In the mid-nineteenth century, Baron Georges Eugène Haussmann had a monumental task to transform Paris into an orderly and modern city. In 1853, Emperor Napoleon III commissioned him to redesign the French capital and create a more unified sense of national identity. This would later be known as the “Haussmannization” of Paris, which helped to shape its iconic landscape.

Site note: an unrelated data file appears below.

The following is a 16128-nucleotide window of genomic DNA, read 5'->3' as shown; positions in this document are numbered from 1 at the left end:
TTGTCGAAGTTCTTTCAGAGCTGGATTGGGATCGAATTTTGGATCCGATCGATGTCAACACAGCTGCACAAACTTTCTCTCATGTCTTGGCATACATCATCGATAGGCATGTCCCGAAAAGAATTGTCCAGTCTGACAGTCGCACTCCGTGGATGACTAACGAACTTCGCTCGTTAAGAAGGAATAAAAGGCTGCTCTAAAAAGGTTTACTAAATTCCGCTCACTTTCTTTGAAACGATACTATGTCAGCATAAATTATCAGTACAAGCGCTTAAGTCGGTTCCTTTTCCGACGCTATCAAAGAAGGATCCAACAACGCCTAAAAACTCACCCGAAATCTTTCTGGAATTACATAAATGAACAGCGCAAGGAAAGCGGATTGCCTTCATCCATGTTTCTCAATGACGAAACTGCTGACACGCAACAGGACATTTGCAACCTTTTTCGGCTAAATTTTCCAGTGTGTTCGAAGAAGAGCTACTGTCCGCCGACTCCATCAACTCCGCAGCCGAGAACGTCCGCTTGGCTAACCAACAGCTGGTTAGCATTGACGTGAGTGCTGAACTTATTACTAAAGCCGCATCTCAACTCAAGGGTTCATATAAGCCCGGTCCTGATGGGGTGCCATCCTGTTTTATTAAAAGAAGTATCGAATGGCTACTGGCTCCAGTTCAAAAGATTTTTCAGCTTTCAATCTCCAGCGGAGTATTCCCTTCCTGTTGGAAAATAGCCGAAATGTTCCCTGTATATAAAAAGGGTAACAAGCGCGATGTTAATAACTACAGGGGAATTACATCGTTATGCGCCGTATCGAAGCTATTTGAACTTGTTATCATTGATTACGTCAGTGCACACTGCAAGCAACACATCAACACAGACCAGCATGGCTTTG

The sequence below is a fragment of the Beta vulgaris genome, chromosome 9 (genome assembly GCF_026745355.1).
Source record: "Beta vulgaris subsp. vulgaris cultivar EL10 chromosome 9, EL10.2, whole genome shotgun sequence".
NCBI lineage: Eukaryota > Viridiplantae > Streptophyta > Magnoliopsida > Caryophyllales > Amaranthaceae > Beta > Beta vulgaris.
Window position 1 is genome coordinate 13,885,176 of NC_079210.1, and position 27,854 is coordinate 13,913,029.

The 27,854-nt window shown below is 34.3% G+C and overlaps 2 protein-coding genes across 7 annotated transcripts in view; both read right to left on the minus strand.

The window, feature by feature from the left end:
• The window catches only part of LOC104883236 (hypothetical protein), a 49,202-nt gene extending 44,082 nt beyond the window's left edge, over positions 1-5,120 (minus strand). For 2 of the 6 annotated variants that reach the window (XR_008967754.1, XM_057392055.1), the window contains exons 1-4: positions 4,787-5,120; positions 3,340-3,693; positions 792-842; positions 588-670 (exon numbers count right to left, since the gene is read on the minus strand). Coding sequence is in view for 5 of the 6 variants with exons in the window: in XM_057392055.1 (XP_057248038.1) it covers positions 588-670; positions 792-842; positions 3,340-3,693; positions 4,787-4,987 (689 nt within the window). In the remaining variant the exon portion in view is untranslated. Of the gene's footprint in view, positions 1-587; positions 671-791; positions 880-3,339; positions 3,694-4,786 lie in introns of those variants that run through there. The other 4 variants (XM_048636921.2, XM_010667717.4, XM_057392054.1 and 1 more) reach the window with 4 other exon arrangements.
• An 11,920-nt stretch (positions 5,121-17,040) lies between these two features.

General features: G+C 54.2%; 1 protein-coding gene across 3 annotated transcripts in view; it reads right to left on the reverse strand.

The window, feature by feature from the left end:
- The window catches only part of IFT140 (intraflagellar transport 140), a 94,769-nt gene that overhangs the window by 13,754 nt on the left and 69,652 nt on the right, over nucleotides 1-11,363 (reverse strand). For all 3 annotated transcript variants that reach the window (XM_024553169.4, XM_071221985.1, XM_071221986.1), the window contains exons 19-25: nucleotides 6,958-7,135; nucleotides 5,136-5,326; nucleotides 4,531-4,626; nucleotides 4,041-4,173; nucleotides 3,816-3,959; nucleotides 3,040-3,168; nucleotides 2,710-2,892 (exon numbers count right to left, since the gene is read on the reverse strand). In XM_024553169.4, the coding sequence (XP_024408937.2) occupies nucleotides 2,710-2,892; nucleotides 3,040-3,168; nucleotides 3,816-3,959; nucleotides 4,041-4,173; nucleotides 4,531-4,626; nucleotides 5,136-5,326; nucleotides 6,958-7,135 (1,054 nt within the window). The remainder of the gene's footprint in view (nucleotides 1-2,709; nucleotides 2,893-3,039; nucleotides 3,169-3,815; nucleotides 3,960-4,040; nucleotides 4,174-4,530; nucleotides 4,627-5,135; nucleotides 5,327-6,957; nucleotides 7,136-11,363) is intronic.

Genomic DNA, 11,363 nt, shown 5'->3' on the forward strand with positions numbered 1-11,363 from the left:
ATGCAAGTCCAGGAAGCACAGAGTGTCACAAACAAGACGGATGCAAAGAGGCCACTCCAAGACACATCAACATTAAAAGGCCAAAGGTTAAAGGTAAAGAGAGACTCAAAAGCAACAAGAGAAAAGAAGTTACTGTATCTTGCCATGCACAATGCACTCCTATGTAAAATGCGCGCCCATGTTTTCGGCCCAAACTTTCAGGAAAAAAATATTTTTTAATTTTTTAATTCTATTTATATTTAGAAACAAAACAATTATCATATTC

The first step was to clear away the ancient medieval streets that were winding and cramped. Haussmann replaced them with wide boulevards, lined with fashionable shops, cafes and parks—all carefully planned in symmetrical rows. He used arcades along these boulevards for wealthy shoppers who wanted protection from rain or snow while looking at stores filled with expensive goods. Luxury apartments flanked each side of these streets in order to attract middle-class citizens into living in Paris permanently instead of temporarily staying during their workday hours as before.